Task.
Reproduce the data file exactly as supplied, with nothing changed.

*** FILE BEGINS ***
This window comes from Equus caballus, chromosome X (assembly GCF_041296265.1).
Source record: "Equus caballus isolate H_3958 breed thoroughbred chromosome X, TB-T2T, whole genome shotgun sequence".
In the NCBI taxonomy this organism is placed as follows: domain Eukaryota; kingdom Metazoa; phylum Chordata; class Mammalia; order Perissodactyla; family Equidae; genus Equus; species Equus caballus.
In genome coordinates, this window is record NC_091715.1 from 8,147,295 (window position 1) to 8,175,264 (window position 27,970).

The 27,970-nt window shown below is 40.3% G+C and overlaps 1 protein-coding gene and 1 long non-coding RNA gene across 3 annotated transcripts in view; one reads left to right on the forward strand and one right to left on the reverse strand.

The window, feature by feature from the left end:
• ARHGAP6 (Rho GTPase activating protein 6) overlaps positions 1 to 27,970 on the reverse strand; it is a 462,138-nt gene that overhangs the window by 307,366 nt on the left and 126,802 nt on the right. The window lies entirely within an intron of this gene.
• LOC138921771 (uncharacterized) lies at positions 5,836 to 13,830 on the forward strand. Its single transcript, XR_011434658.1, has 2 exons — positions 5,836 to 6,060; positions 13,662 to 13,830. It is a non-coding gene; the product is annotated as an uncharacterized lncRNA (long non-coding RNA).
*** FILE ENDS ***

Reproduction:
This window comes from Equus caballus, chromosome X (assembly GCF_041296265.1).
Source record: "Equus caballus isolate H_3958 breed thoroughbred chromosome X, TB-T2T, whole genome shotgun sequence".
In the NCBI taxonomy this organism is placed as follows: domain Eukaryota; kingdom Metazoa; phylum Chordata; class Mammalia; order Perissodactyla; family Equidae; genus Equus; species Equus caballus.
In genome coordinates, this window is record NC_091715.1 from 8,147,295 (window position 1) to 8,175,264 (window position 27,970).

The 27,970-nt window shown below is 40.3% G+C and overlaps 1 protein-coding gene and 1 long non-coding RNA gene across 3 annotated transcripts in view; one reads left to right on the forward strand and one right to left on the reverse strand.

The window, feature by feature from the left end:
• ARHGAP6 (Rho GTPase activating protein 6) overlaps positions 1 to 27,970 on the reverse strand; it is a 462,138-nt gene that overhangs the window by 307,366 nt on the left and 126,802 nt on the right. The window lies entirely within an intron of this gene.
• LOC138921771 (uncharacterized) lies at positions 5,836 to 13,830 on the forward strand. Its single transcript, XR_011434658.1, has 2 exons — positions 5,836 to 6,060; positions 13,662 to 13,830. It is a non-coding gene; the product is annotated as an uncharacterized lncRNA (long non-coding RNA).